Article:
Before the actual construction of the canal could begin, the administrative infrastructure had to be put in place. Congress set up a commission to control the canal area, overseeing all transactions. Locals were hired to pave roads, repair the ailing French buildings, lay a new railroad track to accommodate American train cars, and put in a working water and sanitation system.
Next, the commission hired its chief engineer, John F. Wallace, to oversee the project. Wallace began his excavation at Culebra Mountain. Culebra Cut was a 10-mile (16 km) stretch through the rockiest terrain along the canal route. Wallace quickly tired of the commission's layers of red tape, which were draining his time and patience, and petitioned Congress for a new governing body. Roosevelt quickly fired the commission, replacing them with seven new members. Wallace returned to the canal site, but ended up resigning a short time later.
In 1905, Wallace was replaced by John Stevens, and building of the canal began in earnest. Stevens first had to decide what type of canal to build—at sea level, as the French had begun, or by using locks—closed off sections of the water used to raise and lower levels as ships moved through. He decided on a lock canal, a decision which was seconded by President Roosevelt.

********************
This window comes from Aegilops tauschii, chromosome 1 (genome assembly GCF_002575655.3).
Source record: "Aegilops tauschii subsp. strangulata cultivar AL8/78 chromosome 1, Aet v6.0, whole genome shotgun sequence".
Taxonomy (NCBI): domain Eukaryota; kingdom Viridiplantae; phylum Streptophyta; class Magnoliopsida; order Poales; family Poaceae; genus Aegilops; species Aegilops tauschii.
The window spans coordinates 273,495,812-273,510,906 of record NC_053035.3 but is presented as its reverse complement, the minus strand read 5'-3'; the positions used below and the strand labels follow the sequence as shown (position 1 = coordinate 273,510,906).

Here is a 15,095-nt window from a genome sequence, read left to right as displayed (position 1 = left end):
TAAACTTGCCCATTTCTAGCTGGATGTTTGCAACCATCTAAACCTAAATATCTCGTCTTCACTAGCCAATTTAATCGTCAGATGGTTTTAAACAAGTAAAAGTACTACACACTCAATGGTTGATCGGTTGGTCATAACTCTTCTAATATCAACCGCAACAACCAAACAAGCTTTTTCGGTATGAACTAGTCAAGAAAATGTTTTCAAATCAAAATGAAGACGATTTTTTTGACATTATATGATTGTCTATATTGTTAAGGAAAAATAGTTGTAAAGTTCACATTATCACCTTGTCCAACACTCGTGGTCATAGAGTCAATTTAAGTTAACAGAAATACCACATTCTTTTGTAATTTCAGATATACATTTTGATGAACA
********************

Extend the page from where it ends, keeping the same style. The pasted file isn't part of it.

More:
But just when work seemed to be finally progressing, Stevens sent a letter to the president, indicating that he was not "anxious to continue in service." His resignation was accepted, and yet another replacement engineer was sought. Roosevelt appointed Army Lieutenant George Washington Goethals, whom he knew would exercise tight control and keep the project within the watchful eye of the U.S. Government. Quickly, Goethals organized his team, introducing a system to cut costs and keep everyone on track.